If you are interested in preserving a piece of the built environment, nominating a structure for inclusion on the annual Most Endangered list is a good start. For more information visit the DC Preservation League website.

Tuesday, January 4, 2011

Mayor Gray is a Hand Dancer

Washington Post Article foresees a popularity spike for DC's Official Dance

Hand Dance holds the distinction of being Washington, DC's official dance according to a 2003 city council resolution sponsored by Phil Mendelson. A recent article in the Washington Post written by Nikita Stewart, indicated that the dance style's popularity may get another boost from the local government. It seems that recently elected mayor Vincent Gray is an avid hand dancer, and has been practicing the art form since his childhood. According to the article, Gray, who grew up in Northeast Washington, showcased his talents throughout his campaign. His dedication to hand dance could spark a revolution among DC dancers young and old. Some may hope to preserve the dance and the traditions it represents, and some may see it as an entrée to the local culture and community of which they hope to be a part.

The Humanities Council of Washington, DC awarded a 2010 DC Community Heritage Project grant to Beverly Lindsay-Johnson and the National Hand Dance Association for a documentary surveying the history of this descendant of the Lindy Hop and Jitterbug. The film, entitled Hand Dance: a Capitol Swing, was the result of an August 8th  oral history interview session that featured some of the most notable names in DC Hand Dance. The entire finished product is available through the Humanities Council's DC Digital Museum and Youtube channel. Lindsay-Johnson is also the producer of Dance Party: the Teenarama Story, a documentary film about Washington, DC's Teenarama dance program of the 1960s. The show was open to African-American youth unlike many of its contemporary counterparts.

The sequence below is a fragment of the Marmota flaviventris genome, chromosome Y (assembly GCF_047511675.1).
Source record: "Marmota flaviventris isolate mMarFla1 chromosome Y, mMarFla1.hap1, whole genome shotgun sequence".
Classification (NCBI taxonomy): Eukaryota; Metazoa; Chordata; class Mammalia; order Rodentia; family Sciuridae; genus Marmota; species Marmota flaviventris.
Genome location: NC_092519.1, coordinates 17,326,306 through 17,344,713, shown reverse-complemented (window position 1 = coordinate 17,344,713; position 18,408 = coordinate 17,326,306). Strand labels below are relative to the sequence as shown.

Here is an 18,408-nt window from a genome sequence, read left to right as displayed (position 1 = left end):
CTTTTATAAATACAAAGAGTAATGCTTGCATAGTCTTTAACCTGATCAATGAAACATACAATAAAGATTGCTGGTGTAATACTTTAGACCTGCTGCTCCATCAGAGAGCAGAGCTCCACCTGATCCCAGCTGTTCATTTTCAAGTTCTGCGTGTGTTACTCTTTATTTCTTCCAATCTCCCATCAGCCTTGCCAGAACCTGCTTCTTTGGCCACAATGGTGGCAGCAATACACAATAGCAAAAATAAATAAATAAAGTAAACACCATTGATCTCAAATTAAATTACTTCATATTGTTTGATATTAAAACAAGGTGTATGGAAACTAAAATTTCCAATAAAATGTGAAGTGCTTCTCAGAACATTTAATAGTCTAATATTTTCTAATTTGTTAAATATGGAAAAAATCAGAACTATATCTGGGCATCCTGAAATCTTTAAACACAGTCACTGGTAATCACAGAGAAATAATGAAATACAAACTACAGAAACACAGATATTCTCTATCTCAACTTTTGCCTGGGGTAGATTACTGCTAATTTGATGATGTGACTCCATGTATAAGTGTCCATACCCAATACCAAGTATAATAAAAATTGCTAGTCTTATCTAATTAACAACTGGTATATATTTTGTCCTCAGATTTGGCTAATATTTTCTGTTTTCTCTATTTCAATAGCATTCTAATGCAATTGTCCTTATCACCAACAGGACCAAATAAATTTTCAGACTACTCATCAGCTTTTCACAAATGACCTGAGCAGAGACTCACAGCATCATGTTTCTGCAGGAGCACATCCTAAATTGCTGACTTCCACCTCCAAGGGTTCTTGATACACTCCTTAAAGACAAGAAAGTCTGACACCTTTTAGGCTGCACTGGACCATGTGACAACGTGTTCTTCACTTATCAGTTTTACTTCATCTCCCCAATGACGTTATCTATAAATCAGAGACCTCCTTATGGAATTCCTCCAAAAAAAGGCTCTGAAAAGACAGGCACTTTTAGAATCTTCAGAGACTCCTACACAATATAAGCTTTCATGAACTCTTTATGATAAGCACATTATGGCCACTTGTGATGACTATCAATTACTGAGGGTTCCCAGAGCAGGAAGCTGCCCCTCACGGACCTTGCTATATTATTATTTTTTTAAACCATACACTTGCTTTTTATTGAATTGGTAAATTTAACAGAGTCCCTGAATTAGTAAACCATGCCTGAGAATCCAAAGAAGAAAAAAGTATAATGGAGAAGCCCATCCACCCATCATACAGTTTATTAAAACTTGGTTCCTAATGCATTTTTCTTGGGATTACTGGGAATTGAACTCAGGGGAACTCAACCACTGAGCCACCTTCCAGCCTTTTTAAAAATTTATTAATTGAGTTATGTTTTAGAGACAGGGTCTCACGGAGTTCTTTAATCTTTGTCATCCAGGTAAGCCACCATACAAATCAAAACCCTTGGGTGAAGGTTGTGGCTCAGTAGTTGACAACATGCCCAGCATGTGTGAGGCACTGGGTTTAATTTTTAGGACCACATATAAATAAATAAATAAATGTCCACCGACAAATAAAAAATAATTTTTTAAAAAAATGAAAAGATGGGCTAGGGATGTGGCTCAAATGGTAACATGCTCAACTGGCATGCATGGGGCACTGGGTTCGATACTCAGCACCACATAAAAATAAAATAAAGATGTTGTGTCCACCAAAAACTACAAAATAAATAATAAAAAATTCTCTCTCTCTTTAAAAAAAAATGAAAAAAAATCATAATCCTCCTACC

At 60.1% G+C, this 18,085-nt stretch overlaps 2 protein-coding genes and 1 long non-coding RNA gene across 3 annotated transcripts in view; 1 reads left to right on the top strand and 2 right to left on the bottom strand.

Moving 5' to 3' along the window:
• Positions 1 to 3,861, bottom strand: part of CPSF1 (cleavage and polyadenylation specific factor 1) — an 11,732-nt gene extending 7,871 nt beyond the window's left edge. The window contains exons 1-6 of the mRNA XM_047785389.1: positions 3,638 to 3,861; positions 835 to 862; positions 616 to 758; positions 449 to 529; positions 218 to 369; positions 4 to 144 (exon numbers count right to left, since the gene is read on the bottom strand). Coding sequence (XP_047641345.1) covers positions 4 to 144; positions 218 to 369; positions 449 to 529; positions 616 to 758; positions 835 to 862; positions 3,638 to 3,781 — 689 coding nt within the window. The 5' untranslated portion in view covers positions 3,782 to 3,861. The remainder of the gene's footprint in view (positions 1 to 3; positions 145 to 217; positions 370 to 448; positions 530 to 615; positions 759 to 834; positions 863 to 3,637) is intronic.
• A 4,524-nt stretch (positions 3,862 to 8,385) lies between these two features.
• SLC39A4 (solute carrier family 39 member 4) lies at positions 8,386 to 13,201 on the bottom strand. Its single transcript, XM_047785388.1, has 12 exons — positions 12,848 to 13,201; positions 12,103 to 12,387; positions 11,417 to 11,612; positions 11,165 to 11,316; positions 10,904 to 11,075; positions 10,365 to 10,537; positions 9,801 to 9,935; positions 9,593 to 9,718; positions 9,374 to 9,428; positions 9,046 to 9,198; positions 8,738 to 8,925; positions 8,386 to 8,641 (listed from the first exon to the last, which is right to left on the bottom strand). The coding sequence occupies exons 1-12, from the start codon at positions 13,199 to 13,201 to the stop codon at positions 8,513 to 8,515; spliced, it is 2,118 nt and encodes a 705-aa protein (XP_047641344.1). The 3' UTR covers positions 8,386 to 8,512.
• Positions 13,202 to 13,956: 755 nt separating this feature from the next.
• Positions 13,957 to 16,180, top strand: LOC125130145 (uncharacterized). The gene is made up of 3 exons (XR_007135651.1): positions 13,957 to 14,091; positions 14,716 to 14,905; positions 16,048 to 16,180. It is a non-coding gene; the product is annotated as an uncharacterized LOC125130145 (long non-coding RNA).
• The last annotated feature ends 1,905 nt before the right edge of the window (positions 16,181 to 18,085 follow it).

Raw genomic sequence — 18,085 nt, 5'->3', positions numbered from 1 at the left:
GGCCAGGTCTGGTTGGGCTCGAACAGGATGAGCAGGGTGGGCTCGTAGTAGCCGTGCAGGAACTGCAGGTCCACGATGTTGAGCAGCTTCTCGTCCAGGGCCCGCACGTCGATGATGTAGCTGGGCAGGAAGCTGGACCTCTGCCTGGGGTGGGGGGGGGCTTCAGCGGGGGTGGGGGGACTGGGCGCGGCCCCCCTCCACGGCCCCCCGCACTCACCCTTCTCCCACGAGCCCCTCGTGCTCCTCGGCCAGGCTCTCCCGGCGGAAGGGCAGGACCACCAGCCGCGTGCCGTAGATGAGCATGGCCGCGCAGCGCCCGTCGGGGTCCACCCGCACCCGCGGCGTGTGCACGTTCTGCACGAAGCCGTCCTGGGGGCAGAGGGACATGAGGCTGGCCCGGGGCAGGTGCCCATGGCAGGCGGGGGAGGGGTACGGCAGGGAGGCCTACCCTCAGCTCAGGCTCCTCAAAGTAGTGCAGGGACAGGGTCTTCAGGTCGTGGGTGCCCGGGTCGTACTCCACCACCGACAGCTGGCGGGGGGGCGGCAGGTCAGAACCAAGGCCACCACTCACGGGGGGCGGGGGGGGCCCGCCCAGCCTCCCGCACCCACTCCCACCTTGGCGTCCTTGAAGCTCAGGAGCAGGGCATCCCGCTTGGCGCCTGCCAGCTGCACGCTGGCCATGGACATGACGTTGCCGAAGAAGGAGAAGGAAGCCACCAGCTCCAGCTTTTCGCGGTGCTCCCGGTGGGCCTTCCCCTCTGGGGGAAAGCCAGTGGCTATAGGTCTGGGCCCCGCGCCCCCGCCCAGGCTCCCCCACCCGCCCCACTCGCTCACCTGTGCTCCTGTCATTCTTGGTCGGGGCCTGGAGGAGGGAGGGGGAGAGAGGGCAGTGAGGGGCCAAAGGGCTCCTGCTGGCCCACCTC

As Ms. Stewart demonstrates in her article, shared cultural traditions do not always function as bridges across generational and racial boundaries – not at first. But there also seems to be significant evidence that the world of hand dance holds a lot of potential. Like differing interpretations of a good book, the multitude of ways DC residents have adapted hand dance are likely to fuel debate and discussion among dedicated dancers and newcomers alike. Perhaps those discussions will be limited to the beat of the music, and the occasional trash talk challenge, but the longer people from differing backgrounds spend together, the more likely they are to find common ground.

Monday, January 3, 2011

Ethelbert on the Power of the Humanities

The Poet Offers Advice to The Mayor in the Washington Post

Image Courtesy Howard University
The beginning of a new year is a great time to reevaluate priorities, and the Humanities Council is glad to see that that poet E. Ethelbert Miller, in a Washington Post article last Thursday (page 3), has encouraged Mayor Vincent Gray to put the arts and humanities at the top of the administration's list of remedies for a fractured city. The humanities disciplines have the power to bring people together around shared historical narratives, common appreciation for works of literature, and philosophies that encourage understanding and cooperation.

Miller's three word imperative for the incoming mayor? - “Read a book.” It's advice that all District residents should take to heart. “People can come together around song and dance and celebrate our city's diversity,” Miller says. “As mayor, you should be seen walking around not just with budget reports but with a book of poems or a novel as well.”

Tell us what you think. Can the city government do more to encourage enriching arts and humanities programming in all wards? What role to the humanities play in bringing a culturally and socioeconomically diverse city together?